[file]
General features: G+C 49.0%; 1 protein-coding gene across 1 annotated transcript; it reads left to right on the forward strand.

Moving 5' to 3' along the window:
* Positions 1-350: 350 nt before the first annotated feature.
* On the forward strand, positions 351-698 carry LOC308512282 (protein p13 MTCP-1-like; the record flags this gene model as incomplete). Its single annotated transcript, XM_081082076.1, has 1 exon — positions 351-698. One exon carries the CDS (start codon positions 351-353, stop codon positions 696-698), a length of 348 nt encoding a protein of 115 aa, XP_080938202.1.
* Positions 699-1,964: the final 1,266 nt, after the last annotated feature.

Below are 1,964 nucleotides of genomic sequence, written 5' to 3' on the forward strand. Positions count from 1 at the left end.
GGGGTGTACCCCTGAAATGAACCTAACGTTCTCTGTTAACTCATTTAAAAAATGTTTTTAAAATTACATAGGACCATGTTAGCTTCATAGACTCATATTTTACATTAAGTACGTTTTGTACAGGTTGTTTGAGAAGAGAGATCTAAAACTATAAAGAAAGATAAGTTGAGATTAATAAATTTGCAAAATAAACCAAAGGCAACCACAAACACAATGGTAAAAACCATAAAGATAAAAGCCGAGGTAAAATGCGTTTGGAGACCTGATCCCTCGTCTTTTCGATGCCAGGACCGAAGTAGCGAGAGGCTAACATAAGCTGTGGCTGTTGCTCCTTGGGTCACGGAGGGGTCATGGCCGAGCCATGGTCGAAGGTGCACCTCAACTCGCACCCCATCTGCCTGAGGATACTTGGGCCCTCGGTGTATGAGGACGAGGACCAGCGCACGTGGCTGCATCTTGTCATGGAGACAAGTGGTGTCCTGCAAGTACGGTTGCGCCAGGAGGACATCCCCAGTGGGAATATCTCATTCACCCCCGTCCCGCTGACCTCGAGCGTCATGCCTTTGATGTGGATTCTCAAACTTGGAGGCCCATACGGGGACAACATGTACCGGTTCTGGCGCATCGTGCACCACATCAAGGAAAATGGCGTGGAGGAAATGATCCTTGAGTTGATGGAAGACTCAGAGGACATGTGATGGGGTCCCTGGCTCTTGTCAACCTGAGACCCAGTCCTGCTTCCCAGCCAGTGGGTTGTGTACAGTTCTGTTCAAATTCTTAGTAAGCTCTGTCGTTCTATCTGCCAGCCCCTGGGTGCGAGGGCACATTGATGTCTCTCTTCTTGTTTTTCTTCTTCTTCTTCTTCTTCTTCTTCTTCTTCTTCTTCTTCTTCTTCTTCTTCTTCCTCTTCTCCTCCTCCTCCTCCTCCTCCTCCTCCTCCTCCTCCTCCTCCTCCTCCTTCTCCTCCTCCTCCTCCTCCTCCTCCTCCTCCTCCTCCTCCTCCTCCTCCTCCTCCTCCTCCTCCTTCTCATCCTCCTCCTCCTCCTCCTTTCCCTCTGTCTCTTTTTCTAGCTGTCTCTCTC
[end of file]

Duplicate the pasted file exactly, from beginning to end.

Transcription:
General features: G+C 49.0%; 1 protein-coding gene across 1 annotated transcript; it reads left to right on the forward strand.

Moving 5' to 3' along the window:
* Positions 1-350: 350 nt before the first annotated feature.
* On the forward strand, positions 351-698 carry LOC308512282 (protein p13 MTCP-1-like; the record flags this gene model as incomplete). Its single annotated transcript, XM_081082076.1, has 1 exon — positions 351-698. One exon carries the CDS (start codon positions 351-353, stop codon positions 696-698), a length of 348 nt encoding a protein of 115 aa, XP_080938202.1.
* Positions 699-1,964: the final 1,266 nt, after the last annotated feature.

Below are 1,964 nucleotides of genomic sequence, written 5' to 3' on the forward strand. Positions count from 1 at the left end.
GGGGTGTACCCCTGAAATGAACCTAACGTTCTCTGTTAACTCATTTAAAAAATGTTTTTAAAATTACATAGGACCATGTTAGCTTCATAGACTCATATTTTACATTAAGTACGTTTTGTACAGGTTGTTTGAGAAGAGAGATCTAAAACTATAAAGAAAGATAAGTTGAGATTAATAAATTTGCAAAATAAACCAAAGGCAACCACAAACACAATGGTAAAAACCATAAAGATAAAAGCCGAGGTAAAATGCGTTTGGAGACCTGATCCCTCGTCTTTTCGATGCCAGGACCGAAGTAGCGAGAGGCTAACATAAGCTGTGGCTGTTGCTCCTTGGGTCACGGAGGGGTCATGGCCGAGCCATGGTCGAAGGTGCACCTCAACTCGCACCCCATCTGCCTGAGGATACTTGGGCCCTCGGTGTATGAGGACGAGGACCAGCGCACGTGGCTGCATCTTGTCATGGAGACAAGTGGTGTCCTGCAAGTACGGTTGCGCCAGGAGGACATCCCCAGTGGGAATATCTCATTCACCCCCGTCCCGCTGACCTCGAGCGTCATGCCTTTGATGTGGATTCTCAAACTTGGAGGCCCATACGGGGACAACATGTACCGGTTCTGGCGCATCGTGCACCACATCAAGGAAAATGGCGTGGAGGAAATGATCCTTGAGTTGATGGAAGACTCAGAGGACATGTGATGGGGTCCCTGGCTCTTGTCAACCTGAGACCCAGTCCTGCTTCCCAGCCAGTGGGTTGTGTACAGTTCTGTTCAAATTCTTAGTAAGCTCTGTCGTTCTATCTGCCAGCCCCTGGGTGCGAGGGCACATTGATGTCTCTCTTCTTGTTTTTCTTCTTCTTCTTCTTCTTCTTCTTCTTCTTCTTCTTCTTCTTCTTCTTCTTCTTCCTCTTCTCCTCCTCCTCCTCCTCCTCCTCCTCCTCCTCCTCCTCCTCCTCCTCCTTCTCCTCCTCCTCCTCCTCCTCCTCCTCCTCCTCCTCCTCCTCCTCCTCCTCCTCCTCCTCCTCCTTCTCATCCTCCTCCTCCTCCTCCTTTCCCTCTGTCTCTTTTTCTAGCTGTCTCTCTC